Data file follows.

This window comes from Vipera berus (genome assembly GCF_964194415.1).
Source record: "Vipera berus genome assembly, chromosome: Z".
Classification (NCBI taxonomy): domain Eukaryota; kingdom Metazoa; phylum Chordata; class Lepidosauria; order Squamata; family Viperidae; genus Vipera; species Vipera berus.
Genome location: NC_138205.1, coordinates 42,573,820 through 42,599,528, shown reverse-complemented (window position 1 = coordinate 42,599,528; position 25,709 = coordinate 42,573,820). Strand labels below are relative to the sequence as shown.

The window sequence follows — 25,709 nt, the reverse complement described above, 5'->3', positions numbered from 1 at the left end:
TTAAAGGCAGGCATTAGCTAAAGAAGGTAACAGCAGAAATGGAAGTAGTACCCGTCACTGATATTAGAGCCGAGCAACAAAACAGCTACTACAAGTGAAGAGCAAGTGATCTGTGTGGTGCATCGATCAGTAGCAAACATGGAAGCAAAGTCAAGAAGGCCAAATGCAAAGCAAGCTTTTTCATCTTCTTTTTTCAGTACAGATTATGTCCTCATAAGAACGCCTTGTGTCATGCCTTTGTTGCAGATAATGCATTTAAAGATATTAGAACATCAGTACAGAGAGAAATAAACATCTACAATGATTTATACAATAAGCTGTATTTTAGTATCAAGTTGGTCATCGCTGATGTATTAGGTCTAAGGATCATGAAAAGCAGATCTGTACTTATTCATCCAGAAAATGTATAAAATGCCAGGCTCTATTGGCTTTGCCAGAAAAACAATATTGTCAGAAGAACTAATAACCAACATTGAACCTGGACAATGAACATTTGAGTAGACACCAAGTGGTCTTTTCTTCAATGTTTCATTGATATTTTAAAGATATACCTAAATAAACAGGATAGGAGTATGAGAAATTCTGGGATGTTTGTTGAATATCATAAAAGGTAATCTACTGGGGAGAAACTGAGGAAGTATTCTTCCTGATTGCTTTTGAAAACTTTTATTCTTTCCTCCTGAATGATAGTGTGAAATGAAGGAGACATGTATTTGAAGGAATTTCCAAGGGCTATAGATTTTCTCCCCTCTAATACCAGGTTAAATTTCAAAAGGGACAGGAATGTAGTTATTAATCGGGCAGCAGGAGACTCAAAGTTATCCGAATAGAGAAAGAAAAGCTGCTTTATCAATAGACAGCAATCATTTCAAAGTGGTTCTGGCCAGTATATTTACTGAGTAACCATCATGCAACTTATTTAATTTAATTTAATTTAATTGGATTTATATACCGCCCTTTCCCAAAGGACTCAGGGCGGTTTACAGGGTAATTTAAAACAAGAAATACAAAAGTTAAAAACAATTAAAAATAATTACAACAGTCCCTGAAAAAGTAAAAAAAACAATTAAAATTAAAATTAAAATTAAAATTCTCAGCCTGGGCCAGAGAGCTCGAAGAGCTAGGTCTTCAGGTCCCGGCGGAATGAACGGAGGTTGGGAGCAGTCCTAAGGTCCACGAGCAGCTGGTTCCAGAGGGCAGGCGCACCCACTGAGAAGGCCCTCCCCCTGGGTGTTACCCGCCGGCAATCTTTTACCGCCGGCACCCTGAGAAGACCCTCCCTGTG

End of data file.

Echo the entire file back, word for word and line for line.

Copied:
This window comes from Vipera berus (genome assembly GCF_964194415.1).
Source record: "Vipera berus genome assembly, chromosome: Z".
Classification (NCBI taxonomy): domain Eukaryota; kingdom Metazoa; phylum Chordata; class Lepidosauria; order Squamata; family Viperidae; genus Vipera; species Vipera berus.
Genome location: NC_138205.1, coordinates 42,573,820 through 42,599,528, shown reverse-complemented (window position 1 = coordinate 42,599,528; position 25,709 = coordinate 42,573,820). Strand labels below are relative to the sequence as shown.

The window sequence follows — 25,709 nt, the reverse complement described above, 5'->3', positions numbered from 1 at the left end:
TTAAAGGCAGGCATTAGCTAAAGAAGGTAACAGCAGAAATGGAAGTAGTACCCGTCACTGATATTAGAGCCGAGCAACAAAACAGCTACTACAAGTGAAGAGCAAGTGATCTGTGTGGTGCATCGATCAGTAGCAAACATGGAAGCAAAGTCAAGAAGGCCAAATGCAAAGCAAGCTTTTTCATCTTCTTTTTTCAGTACAGATTATGTCCTCATAAGAACGCCTTGTGTCATGCCTTTGTTGCAGATAATGCATTTAAAGATATTAGAACATCAGTACAGAGAGAAATAAACATCTACAATGATTTATACAATAAGCTGTATTTTAGTATCAAGTTGGTCATCGCTGATGTATTAGGTCTAAGGATCATGAAAAGCAGATCTGTACTTATTCATCCAGAAAATGTATAAAATGCCAGGCTCTATTGGCTTTGCCAGAAAAACAATATTGTCAGAAGAACTAATAACCAACATTGAACCTGGACAATGAACATTTGAGTAGACACCAAGTGGTCTTTTCTTCAATGTTTCATTGATATTTTAAAGATATACCTAAATAAACAGGATAGGAGTATGAGAAATTCTGGGATGTTTGTTGAATATCATAAAAGGTAATCTACTGGGGAGAAACTGAGGAAGTATTCTTCCTGATTGCTTTTGAAAACTTTTATTCTTTCCTCCTGAATGATAGTGTGAAATGAAGGAGACATGTATTTGAAGGAATTTCCAAGGGCTATAGATTTTCTCCCCTCTAATACCAGGTTAAATTTCAAAAGGGACAGGAATGTAGTTATTAATCGGGCAGCAGGAGACTCAAAGTTATCCGAATAGAGAAAGAAAAGCTGCTTTATCAATAGACAGCAATCATTTCAAAGTGGTTCTGGCCAGTATATTTACTGAGTAACCATCATGCAACTTATTTAATTTAATTTAATTTAATTGGATTTATATACCGCCCTTTCCCAAAGGACTCAGGGCGGTTTACAGGGTAATTTAAAACAAGAAATACAAAAGTTAAAAACAATTAAAAATAATTACAACAGTCCCTGAAAAAGTAAAAAAAACAATTAAAATTAAAATTAAAATTAAAATTCTCAGCCTGGGCCAGAGAGCTCGAAGAGCTAGGTCTTCAGGTCCCGGCGGAATGAACGGAGGTTGGGAGCAGTCCTAAGGTCCACGAGCAGCTGGTTCCAGAGGGCAGGCGCACCCACTGAGAAGGCCCTCCCCCTGGGTGTTACCCGCCGGCAATCTTTTACCGCCGGCACCCTGAGAAGACCCTCCCTGTG